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Puddles harbor whining pests

There are some wildly aggressive females out there right now, and while, to my knowledge, they haven't been involved in incidents of road rage or violent public outbursts, they're making life miserable for many of us. These females are out for blood, and they're depending on you and me to help them out, no matter how miserable it makes us.

I'm talking about mosquitoes, familiar to Florida residents and visitors this time of year.

Maybe the recent rains are responsible, leaving large puddles that linger and filling discarded containers, creating ideal spots for female mosquitoes to lay eggs. If the number of mosquitoes surrounding me and my beagle Eddie when we're outside is an indication, there's an even more intense population around the corner.

The University of Florida's Florida Medical Entomology Laboratory has identified 80 species of mosquitoes in Florida, more than any other state.

Some days, I think most of them are in my back yard.

It's only the female mosquitoes that are unrelenting with attacks, biting with a sting that makes us wince and give a quick slap at the violator.

Female mosquitoes need blood meals for egg development, and one spot's as good as another. A leg, an arm, back of the neck — all prime targets — and those females are even happier if you're hot and sweaty. And they don't care if you're working, relaxing or sleeping.

The goal is to draw blood from any warm-blooded, breathing body that gives off carbon dioxide. The gas attracts them. Every time you exhale, it's like shouting, "I'm over here!"

The average female life span is three to 100 days, and one may lay 100 to 300 eggs at a time. It takes less than two weeks to produce a new generation.

Most mosquitoes never venture more than 1 mile from their breeding site, so the numbers multiply rapidly. There are two courses of action: limiting breeding grounds; and protecting yourself from feeling as though you're being eaten alive by these tiny pests that can carry significant diseases, threats to both people and animals.

Back in 2003, the Florida Department of Health issued good tips credited to Jake Rutherford, the Monroe County Health Department's director.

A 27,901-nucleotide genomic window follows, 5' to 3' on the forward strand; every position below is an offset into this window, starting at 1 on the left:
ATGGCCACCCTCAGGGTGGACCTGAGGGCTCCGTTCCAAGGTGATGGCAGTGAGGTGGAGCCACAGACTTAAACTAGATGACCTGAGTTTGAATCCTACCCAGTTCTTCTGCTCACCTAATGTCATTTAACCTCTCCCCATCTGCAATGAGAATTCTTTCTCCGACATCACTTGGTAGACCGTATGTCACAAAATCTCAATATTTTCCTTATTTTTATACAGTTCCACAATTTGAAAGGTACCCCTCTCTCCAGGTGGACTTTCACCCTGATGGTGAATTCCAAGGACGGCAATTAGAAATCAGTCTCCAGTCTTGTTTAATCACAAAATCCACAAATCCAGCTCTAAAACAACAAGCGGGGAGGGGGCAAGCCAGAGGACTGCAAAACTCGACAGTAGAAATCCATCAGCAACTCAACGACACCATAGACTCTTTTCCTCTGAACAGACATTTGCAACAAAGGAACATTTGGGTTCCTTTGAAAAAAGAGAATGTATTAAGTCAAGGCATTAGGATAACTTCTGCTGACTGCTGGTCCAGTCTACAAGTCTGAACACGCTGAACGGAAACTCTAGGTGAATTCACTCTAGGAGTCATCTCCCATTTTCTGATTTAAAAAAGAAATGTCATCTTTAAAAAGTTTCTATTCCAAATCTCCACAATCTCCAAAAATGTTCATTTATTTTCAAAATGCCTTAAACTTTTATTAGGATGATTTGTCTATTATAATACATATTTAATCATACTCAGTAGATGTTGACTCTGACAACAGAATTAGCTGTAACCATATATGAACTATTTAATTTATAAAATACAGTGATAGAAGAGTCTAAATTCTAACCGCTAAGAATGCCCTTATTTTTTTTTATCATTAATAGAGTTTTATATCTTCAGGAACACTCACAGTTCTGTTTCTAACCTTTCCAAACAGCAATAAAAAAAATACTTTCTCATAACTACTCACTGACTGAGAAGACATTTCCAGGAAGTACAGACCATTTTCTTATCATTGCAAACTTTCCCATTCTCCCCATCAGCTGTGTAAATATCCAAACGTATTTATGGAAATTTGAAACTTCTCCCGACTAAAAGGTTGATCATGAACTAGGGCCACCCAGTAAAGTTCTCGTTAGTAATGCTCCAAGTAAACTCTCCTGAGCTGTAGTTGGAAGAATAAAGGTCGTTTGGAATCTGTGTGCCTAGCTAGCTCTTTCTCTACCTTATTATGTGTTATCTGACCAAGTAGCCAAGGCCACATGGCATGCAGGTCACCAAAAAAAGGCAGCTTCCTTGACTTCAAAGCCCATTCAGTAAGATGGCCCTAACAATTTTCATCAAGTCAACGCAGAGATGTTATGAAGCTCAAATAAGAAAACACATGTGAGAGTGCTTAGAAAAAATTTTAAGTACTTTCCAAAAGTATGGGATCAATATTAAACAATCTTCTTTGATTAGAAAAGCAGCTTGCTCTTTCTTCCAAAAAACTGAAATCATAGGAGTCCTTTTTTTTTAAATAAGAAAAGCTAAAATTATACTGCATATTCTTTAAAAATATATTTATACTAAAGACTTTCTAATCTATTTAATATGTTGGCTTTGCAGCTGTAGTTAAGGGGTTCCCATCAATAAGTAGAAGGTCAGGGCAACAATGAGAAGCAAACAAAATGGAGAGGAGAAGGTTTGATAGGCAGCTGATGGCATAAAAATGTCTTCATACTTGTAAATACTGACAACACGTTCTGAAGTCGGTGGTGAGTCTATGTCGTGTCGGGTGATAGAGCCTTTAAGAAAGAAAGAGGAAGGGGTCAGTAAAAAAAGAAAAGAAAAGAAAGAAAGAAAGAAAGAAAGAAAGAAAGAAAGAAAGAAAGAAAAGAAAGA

In spite of newfangled gadgets, some very expensive, that have hit the market touting new ways of attracting and destroying mosquitoes, common sense still applies.

Tips include avoiding dusk and dawn, the time when most mosquitoes are on the move; covering as much of the body as possible, limiting skin availability; and using mosquito repellents containing DEET.

Ways to eliminate breeding grounds are to clean out gutters where water may stand; to turn over or remove pots that might hold water; to remove empty beverage containers, cans, and cups; to check tarps on boats, decreasing puddle spots; to pump out bilges on boats; to replace water in birdbaths and outdoor pet dishes frequently; to empty outdoor plant trays; and to remove vegetation and obstructions in drainage ditches.

From my own experience: check indoor plant trays where water might collect; refresh indoor pet water dishes daily; and, if there is an aquarium in your home, make sure the filter is working and adequate for proper water circulation and filtering.

Don't forget the four-legged friends, like my little Eddie. Veterinarians can advise the best protection against mosquitoes that can, through their bites, transfer tiny heartworm larvae between an infected dog and one that's healthy.

Without protection, the results can be serious, if not deadly, for a dog.

It's little consolation when you're just nodding off and hear that familiar high-pitched whine, but we're told these aggressive females are present in every part of the world except permanently frozen spots.

On the positive side, we're bigger than they are and we can still yank the covers over our heads in defense.

If you're still curious or just want more really good information go to mosquito.ifas.ufl.edu.

Puddles harbor whining pests 07/16/08 [Last modified: Wednesday, July 16, 2008 9:12pm]

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